Dec. 30, 2009: State's gas drilling EIS is flawed
To The Editor:
For a change, Catskill community leaders are welcoming the latest move of the New York City Department of Environmental Protection (DEP) to safeguard its water supply by prohibiting gas drilling within or adjacent to the city’s watershed. Unlike many constraints of DEP policies, a ban on drilling is as essential to the future of the Catskills as it is to the city’s very survival. DEP’s assessment issued last week of extracting large quantities of natural gas from deep layers of shale under the city’s watershed coincided with the deadline for commenting on New York State Department of Environmental Conservation’s (DEC) draft supplemental environmental impact statement (EIS) on gas drilling across the state’s Southern Tier. DEP’s killer document supports Mayor Bloomberg’s call upon Governor Paterson to withdraw the state’s faulty draft EIS. Every page of the DEP report identifies fundamental information on the hazards of gas drilling that DEC has overlooked, dismissed or failed to quantify cumulatively.
The most blatant flaw of the draft EIS is that it assesses only the impacts of a single well field and intends to regulate each well in a one-by-one permit review process, an impossible task when 6,000 wells could be drilled in the watershed alone. In comparison, the city study tallies the cumulative impact of gas well development in the watershed and warns that the likely density of wells (about six per square mile or approx. one per 100 acres) would change the character and image of the surrounding area. The city asserts that the extent of disturbed land in combination with massive new wastewater treatment facilities and over 7,000,000 heavy truck trips a year on local roads would “industrialize” the watershed and burden local governments with unreimbursed costs. Whereas state revenue would go up from added business income taxes, county and municipal taxes, which are based on property values, might even go down with widespread desecration of the landscape, the area’s greatest asset.
The premise of the state draft EIS is that the geological structure above the shale is very stable, and very generally speculates that one or another serious effect may occur. In contrast, the city study draws on DEP’s experience in constructing water tunneling systems and its first-hand knowledge of the geological character of the watershed and connecting transport structures. City data on tunnel breaks attest to the unpredictability and frequency of vertical and horizontal fractures in the rock formations in the area. These natural shifts, exacerbated by hydraulic fracturing and periodic re-fracturing, would permit upward and outward migration of methane, radon and other contaminants into surface waters and aquifers used for wells that may be miles away in any direction, adding to the burden on county health departments of monitoring the impact of gas drilling on drinking water quality.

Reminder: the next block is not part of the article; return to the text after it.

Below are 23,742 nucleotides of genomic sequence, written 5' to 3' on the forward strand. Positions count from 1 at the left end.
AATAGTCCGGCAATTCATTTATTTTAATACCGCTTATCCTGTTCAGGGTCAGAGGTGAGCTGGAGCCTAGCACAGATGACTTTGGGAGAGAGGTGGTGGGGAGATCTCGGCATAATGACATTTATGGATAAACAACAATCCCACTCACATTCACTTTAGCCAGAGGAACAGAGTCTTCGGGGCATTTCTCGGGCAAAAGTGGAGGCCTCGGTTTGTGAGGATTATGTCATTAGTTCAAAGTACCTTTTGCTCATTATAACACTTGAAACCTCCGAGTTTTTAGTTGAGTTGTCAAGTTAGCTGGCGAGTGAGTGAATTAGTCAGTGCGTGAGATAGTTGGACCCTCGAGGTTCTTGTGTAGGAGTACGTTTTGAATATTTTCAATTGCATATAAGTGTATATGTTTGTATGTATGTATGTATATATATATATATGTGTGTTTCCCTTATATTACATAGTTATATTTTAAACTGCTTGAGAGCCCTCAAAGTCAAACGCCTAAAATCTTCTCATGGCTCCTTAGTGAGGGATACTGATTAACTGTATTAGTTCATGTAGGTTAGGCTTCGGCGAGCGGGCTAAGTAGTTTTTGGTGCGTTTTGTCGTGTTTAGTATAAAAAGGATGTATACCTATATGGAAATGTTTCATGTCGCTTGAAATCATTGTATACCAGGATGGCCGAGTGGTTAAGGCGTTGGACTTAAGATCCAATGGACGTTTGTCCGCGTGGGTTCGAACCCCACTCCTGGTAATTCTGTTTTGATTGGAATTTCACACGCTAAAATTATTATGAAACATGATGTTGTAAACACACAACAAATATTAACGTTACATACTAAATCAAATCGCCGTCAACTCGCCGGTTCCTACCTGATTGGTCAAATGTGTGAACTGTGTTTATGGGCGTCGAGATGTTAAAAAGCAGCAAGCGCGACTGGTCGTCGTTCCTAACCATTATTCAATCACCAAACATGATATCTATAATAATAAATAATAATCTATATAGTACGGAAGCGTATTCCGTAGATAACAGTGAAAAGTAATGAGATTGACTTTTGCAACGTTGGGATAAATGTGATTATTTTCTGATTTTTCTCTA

Every page of the city’s page-turner describes yet another consequence of drilling, unaccounted for in the draft EIS, such as the drawdown of valuable ground water to meet the voracious demands of fracturing. To extract the tightly bound gas from the shale, each test well is injected with three to eight million gallons of high pressure water and a proprietary mix of a reported 167 tons of more than 200 chemicals, of which over 90 percent are unidentified. Of the known constituents, many are carcinogens or harm reproductive, respiratory and other systems. Depending on how often this process is repeated, the average demand for water adds up to eight to 14 million gallons a day for the 6,000 projected wells just inside the watershed. Even if treatment plants could be found that could handle the volume of wastewater, there is no practical technology to remove the tons of chemicals. The only way to bring the concentrations of organic chemicals to acceptable levels is by diluting the wastewater with additional large quantities of clean water. Dilution, of course, does nothing to reduce the mass of chemicals that grow to nearly 48,000,000 tons at full build out with re-fracturing at five year intervals to squeeze out the more difficult to release gas. The use, transport and disposal of such quantities increase the likelihood of chemical spills and leakage, endangering all water sources. These and many other issues are simply not addressed in the EIS on the grounds that sufficient data were not available to make area-wide or statewide assessments. However, DEP has shown that, with some effort, informed estimates of unmanageable and potentially devastating impacts in their and our area of concern can be used by DEC to calculate regional risks and benefits and determine whether and under what circumstances fracturing wells should proceed at all.
Alarmed readers have until New Year’s Eve, December 31 to insist on withdrawal of the draft EIS by e-mailing DEC (firstname.lastname@example.org) and Governor Paterson (email@example.com). For more information, see catskillmountainkeeper.org.
Brian Ketcham, P.E.